Speaking to BBC Radio 4’s Today Programme, the former Chancellor claimed it will be necessary to investigate why China covered up important information about coronavirus in January and whether acting more transparently sooner would have made a difference into the spreading of COVID-19 across the world. He said: “I think one of the lessons to learn from this when we are past the worst of the crisis is that we are going to have to look carefully into was China providing the right information.
“So as in to the WHO and to the others.
“China didn’t even admit to human-to-human transmission until some time in January, which was very late in the day and I think it’s a legitimate question to ask what they knew, when and how that could have made a difference.”
Asked whether US President Donald Trump was right to withdraw funds to the World Health Organisation over its handling of the coronavirus pandemic, Mr Javid said he does not agree with the US leader’s decision.
“Whilst there are legitimate questions to ask about the WHO, I think that now it’s not the time and that’s the wrong thing to do,” he said.
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Echoing Mr Javid’s comments, Tory MP Tom Tugendhat said China is trying to exploit the global crisis triggered by the novel coronavirus outbreak by wresting control of companies such as Imagination Technologies and changing the way the internet works.
The Foreign Affairs Select Committee told Sky News: “We’re seeing quite a lot of action by the Chinese state, or state-owned companies, that seem to be exploiting this moment.
“Companies like Imagination Technologies… it’s been facing a rather hostile change in management in the last few weeks, which happened to coincide not just with the COVID crisis but also the prime minister being taken into hospital and the Easter weekend.”
Tugendhat also said he was concerned by Donald Trump’s decision to suspend funding for the World Health Organisation.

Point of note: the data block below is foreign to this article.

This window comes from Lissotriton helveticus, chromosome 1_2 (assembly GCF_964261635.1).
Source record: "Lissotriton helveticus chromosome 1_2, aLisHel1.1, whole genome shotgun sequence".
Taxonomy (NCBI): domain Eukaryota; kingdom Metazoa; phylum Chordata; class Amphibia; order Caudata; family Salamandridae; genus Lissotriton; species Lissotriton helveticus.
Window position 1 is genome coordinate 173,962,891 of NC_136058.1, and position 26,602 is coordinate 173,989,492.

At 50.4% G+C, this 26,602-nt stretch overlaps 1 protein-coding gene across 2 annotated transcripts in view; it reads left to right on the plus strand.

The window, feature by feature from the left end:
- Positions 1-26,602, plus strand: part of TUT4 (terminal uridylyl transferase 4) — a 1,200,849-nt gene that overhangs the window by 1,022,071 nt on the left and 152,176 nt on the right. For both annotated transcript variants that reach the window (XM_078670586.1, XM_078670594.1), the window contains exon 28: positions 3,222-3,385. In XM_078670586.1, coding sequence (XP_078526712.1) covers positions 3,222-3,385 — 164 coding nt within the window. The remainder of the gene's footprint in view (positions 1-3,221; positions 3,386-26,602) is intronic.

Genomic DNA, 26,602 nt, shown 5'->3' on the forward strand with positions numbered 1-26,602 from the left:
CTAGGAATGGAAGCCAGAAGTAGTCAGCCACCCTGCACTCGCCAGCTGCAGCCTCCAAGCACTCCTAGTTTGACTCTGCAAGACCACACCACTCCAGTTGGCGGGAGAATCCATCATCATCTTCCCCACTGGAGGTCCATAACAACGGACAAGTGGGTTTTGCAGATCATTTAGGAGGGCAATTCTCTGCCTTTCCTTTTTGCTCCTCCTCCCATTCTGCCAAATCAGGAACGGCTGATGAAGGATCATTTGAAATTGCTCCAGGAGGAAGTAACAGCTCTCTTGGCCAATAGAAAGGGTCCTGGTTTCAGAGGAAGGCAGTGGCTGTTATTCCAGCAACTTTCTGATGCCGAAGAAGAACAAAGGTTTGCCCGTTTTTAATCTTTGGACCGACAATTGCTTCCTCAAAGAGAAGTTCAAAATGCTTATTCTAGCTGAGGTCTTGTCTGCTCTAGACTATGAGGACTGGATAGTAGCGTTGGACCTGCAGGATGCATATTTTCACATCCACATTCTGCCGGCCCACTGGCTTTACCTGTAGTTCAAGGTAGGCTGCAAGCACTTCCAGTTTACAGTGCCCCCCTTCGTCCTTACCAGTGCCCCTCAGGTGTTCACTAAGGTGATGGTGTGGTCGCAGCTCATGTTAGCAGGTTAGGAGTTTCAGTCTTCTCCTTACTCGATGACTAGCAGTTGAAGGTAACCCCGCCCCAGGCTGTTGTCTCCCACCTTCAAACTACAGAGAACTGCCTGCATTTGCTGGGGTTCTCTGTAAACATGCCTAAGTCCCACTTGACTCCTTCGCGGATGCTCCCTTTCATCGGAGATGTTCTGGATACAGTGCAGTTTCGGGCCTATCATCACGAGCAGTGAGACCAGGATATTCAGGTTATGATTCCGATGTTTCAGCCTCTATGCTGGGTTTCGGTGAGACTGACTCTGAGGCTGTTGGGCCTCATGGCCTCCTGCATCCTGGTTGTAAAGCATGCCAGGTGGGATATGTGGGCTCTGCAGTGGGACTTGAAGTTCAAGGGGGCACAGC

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Donald Trump withdrew funds to WHO over its handling of the coronavirus pandemic
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“I’m concerned by this,” he said. “This is, of course, an important time for the WHO to be doing its job.”
“I understand his concerns with the way that the WHO has failed to call out China or indeed recognise the success that has been going on in Taiwan amongst other places.”
China urged the United States on Wednesday to fulfil its obligations to the WHO.
Asked at a regular daily briefing whether China would step in to fill the shortfall, foreign ministry spokesman Zhao Lijian was noncommittal.
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“China will look into relevant issues according to the needs of the situation,” he said.
The United States is the biggest overall donor to the Geneva-based WHO, contributing more than $ 400 million in 2019, roughly 15 percent of its budget.
Zhao said the pandemic, which has infected nearly 2 million people globally, was at a critical stage and that Washington’s decision would affect all countries of the world.
“This decision weakens the WHO’s capability and harms international cooperation in guarding against the epidemic.
“Every country in the world is affected, including the US and especially those with fragile capacities,” he said, “We urge the US to earnestly fulfil its duties and obligations.”